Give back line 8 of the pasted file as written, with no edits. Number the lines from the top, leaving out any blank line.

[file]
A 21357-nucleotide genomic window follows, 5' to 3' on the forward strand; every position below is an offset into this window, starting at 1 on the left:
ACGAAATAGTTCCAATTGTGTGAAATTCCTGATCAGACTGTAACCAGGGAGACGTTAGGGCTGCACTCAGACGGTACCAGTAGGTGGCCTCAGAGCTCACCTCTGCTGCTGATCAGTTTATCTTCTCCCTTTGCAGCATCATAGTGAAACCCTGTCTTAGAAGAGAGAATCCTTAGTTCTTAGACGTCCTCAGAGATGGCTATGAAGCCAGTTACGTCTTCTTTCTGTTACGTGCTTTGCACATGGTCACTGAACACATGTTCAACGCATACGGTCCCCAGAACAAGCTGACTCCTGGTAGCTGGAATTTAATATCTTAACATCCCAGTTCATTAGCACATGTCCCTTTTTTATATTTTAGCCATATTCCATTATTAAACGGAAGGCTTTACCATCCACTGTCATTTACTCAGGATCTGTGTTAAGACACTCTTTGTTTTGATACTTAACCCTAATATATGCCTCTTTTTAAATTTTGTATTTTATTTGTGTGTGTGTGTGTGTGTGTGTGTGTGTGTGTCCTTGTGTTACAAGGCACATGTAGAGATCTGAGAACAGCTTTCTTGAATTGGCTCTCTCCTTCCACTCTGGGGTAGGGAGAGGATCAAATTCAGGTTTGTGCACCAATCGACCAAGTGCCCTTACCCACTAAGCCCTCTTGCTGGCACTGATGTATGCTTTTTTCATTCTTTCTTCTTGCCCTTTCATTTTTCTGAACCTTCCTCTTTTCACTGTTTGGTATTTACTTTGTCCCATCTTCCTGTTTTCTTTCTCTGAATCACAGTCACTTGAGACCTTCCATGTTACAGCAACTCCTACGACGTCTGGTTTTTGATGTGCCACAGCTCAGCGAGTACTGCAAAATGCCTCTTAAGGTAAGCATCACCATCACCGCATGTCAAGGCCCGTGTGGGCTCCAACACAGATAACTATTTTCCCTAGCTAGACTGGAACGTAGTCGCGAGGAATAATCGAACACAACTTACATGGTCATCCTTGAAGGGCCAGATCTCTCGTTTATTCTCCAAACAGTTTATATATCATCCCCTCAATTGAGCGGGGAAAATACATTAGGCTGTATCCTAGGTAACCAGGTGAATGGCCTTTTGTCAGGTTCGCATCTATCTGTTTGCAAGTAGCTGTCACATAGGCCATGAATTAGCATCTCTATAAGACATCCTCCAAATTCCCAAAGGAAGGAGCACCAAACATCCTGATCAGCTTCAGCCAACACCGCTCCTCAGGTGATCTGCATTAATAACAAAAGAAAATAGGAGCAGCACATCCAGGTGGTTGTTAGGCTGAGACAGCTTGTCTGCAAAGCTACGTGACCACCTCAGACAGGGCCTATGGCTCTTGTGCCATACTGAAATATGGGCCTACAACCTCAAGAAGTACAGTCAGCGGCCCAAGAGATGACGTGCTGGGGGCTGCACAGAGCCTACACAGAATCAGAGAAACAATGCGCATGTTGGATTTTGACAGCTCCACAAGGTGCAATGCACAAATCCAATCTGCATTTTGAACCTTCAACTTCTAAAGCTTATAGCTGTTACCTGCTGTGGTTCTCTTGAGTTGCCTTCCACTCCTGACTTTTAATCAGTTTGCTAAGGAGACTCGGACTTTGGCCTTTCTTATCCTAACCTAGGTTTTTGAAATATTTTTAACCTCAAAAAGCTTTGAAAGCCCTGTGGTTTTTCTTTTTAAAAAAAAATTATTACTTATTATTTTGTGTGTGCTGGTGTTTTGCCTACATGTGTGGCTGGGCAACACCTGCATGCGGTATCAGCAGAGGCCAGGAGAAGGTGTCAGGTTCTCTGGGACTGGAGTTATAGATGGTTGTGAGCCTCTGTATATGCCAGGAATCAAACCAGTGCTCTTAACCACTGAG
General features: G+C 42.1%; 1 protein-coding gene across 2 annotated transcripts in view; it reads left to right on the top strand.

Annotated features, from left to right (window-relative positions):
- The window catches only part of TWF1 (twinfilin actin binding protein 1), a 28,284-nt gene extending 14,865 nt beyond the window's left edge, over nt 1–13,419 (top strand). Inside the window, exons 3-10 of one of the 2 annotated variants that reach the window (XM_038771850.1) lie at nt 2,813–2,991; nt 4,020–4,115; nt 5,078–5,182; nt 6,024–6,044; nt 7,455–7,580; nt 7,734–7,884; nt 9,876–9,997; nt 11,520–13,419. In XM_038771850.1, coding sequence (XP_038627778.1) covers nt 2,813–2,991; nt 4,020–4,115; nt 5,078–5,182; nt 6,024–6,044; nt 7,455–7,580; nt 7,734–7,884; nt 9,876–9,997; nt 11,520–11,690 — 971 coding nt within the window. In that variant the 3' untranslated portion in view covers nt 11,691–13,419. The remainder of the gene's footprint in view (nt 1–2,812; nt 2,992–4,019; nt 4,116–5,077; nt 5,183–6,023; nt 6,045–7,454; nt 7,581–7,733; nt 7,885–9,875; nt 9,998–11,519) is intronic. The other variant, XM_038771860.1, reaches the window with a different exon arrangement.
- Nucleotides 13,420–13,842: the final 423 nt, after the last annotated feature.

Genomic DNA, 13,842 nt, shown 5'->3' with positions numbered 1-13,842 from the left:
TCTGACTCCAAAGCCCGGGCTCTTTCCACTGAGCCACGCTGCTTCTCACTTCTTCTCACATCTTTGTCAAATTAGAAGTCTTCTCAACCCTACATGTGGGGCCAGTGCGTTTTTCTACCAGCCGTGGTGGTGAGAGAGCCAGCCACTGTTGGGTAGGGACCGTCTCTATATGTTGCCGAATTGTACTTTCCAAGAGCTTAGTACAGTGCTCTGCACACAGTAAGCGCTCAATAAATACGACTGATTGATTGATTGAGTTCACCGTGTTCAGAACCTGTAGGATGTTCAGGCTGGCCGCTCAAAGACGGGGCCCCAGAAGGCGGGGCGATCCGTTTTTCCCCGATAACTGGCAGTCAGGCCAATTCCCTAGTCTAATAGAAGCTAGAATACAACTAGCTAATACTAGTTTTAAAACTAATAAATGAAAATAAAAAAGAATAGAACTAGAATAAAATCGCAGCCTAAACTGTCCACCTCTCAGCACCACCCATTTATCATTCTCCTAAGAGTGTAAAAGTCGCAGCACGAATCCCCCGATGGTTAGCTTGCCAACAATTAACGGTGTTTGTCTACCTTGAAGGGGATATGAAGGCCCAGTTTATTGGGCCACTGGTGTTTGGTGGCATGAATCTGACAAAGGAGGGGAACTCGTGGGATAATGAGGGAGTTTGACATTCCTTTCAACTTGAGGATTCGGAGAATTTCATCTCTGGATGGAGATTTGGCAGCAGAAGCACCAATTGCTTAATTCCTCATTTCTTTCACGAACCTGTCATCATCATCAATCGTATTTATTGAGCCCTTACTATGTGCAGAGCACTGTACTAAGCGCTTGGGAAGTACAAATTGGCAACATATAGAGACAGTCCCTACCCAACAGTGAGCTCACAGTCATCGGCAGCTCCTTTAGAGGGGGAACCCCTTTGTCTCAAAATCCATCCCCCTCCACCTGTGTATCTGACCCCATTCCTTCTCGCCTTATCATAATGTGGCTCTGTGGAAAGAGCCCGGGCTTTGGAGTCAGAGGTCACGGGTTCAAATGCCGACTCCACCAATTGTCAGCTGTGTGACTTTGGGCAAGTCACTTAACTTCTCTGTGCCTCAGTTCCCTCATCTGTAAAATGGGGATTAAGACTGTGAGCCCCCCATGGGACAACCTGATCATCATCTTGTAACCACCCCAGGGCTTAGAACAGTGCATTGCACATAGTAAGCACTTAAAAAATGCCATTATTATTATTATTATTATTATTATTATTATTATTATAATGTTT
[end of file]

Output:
TCTGACTCCAAAGCCCGGGCTCTTTCCACTGAGCCACGCTGCTTCTCACTTCTTCTCACATCTTTGTCAAATTAGAAGTCTTCTCAACCCTACATGTGGGGCCAGTGCGTTTTTCTACCAGCCGTGGTGGTGAGAGAGCCAGCCACTGTTGGGTAGGGACCGTCTCTATATGTTGCCGAATTGTACTTTCCAAGAGCTTAGTACAGTGCTCTGCACACAGTAAGCGCTCAATAAATACGACTGATTGATTGATTGAGTTCACCGTGTTCAGAACCTGTAGGATGTTCAGGCTGGCCGCTCAAAGACGGGGCCCCAGAAGGCGGGGCGATCCGTTTTTCCCCGATAACTGGCAGTCAGGCCAATTCCCTAGTCTAATAGAAGCTAGAATACAACTAGCTAATACTAGTTTTAAAACTAATAAATGAAAATAAAAAAGAATAGAACTAGAATAAAATCGCAGCCTAAACTGTCCACCTCTCAGCACCACCCATTTATCATTCTCCTAAGAGTGTAAAAGTCGCAGCACGAATCCCCCGATGGTTAGCTTGCCAACAATTAACGGTGTTTGTCTACCTTGAAGGGGATATGAAGGCCCAGTTTATTGGGCCACTGGTGTTTGGTGGCATGAATCTGACAAAGGAGGGGAACTCGTGGGATAATGAGGGAGTTTGACATTCCTTTCAACTTGAGGATTCGGAGAATTTCATCTCTGGATGGAGATTTGGCAGCAGAAGCACCAATTGCTTAATTCCTCATTTCTTTCACGAACCTGTCATCATCATCAATCGTATTTATTGAGCCCTTACTATGTGCAGAGCACTGTACTAAGCGCTTGGGAAGTACAAATTGGCAACATATAGAGACAGTCCCTACCCAACAGTGAGCTCACAGTCATCGGCAGCTCCTTTAGAGGGGGAACCCCTTTGTCTCAAAATCCATCCCCCTCCACCTGTGTATCTGACCCCATTCCTTCTCGCCTTATCATAATGTGGCTCTGTGGAAAGAGCCCGGGCTTTGGAGTCAGAGGTCACGGGTTCAAATGCCGACTCCACCAATTGTCAGCTGTGTGACTTTGGGCAAGTCACTTAACTTCTCTGTGCCTCAGTTCCCTCATCTGTAAAATGGGGATTAAGACTGTGAGCCCCCCATGGGACAACCTGATCATCATCTTGTAACCACCCCAGGGCTTAGAACAGTGCATTGCACATAGTAAGCACTTAAAAAATGCCATTATTATTATTATTATTATTATTATTATTATTATTATAATGTTT